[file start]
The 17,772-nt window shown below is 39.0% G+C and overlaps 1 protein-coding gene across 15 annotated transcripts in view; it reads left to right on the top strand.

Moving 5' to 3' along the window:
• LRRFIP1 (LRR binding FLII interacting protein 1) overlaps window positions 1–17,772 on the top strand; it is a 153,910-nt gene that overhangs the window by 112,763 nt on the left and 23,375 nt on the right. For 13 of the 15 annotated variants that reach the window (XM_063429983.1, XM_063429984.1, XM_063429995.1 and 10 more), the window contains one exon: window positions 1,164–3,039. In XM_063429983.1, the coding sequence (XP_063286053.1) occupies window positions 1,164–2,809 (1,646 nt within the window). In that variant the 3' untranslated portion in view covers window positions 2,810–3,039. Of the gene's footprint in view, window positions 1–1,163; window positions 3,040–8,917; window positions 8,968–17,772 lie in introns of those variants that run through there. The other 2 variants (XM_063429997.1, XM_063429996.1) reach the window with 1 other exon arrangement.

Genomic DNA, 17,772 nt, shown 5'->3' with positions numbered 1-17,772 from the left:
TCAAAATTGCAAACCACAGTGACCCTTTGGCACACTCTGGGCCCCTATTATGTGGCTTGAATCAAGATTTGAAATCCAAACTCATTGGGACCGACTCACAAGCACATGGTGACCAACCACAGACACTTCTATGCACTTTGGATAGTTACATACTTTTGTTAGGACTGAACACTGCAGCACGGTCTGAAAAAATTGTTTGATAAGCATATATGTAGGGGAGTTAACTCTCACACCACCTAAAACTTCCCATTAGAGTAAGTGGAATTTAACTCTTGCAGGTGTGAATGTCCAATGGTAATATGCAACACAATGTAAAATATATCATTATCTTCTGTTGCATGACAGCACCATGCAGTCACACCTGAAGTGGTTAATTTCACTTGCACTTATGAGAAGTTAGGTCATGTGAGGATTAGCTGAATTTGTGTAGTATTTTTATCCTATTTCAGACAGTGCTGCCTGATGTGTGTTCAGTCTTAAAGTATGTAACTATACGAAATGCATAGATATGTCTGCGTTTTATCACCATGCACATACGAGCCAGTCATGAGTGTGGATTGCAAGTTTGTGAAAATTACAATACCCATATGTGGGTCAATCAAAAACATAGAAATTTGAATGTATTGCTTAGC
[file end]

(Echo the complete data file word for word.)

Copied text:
The 17,772-nt window shown below is 39.0% G+C and overlaps 1 protein-coding gene across 15 annotated transcripts in view; it reads left to right on the top strand.

Moving 5' to 3' along the window:
• LRRFIP1 (LRR binding FLII interacting protein 1) overlaps window positions 1–17,772 on the top strand; it is a 153,910-nt gene that overhangs the window by 112,763 nt on the left and 23,375 nt on the right. For 13 of the 15 annotated variants that reach the window (XM_063429983.1, XM_063429984.1, XM_063429995.1 and 10 more), the window contains one exon: window positions 1,164–3,039. In XM_063429983.1, the coding sequence (XP_063286053.1) occupies window positions 1,164–2,809 (1,646 nt within the window). In that variant the 3' untranslated portion in view covers window positions 2,810–3,039. Of the gene's footprint in view, window positions 1–1,163; window positions 3,040–8,917; window positions 8,968–17,772 lie in introns of those variants that run through there. The other 2 variants (XM_063429997.1, XM_063429996.1) reach the window with 1 other exon arrangement.

Genomic DNA, 17,772 nt, shown 5'->3' with positions numbered 1-17,772 from the left:
TCAAAATTGCAAACCACAGTGACCCTTTGGCACACTCTGGGCCCCTATTATGTGGCTTGAATCAAGATTTGAAATCCAAACTCATTGGGACCGACTCACAAGCACATGGTGACCAACCACAGACACTTCTATGCACTTTGGATAGTTACATACTTTTGTTAGGACTGAACACTGCAGCACGGTCTGAAAAAATTGTTTGATAAGCATATATGTAGGGGAGTTAACTCTCACACCACCTAAAACTTCCCATTAGAGTAAGTGGAATTTAACTCTTGCAGGTGTGAATGTCCAATGGTAATATGCAACACAATGTAAAATATATCATTATCTTCTGTTGCATGACAGCACCATGCAGTCACACCTGAAGTGGTTAATTTCACTTGCACTTATGAGAAGTTAGGTCATGTGAGGATTAGCTGAATTTGTGTAGTATTTTTATCCTATTTCAGACAGTGCTGCCTGATGTGTGTTCAGTCTTAAAGTATGTAACTATACGAAATGCATAGATATGTCTGCGTTTTATCACCATGCACATACGAGCCAGTCATGAGTGTGGATTGCAAGTTTGTGAAAATTACAATACCCATATGTGGGTCAATCAAAAACATAGAAATTTGAATGTATTGCTTAGC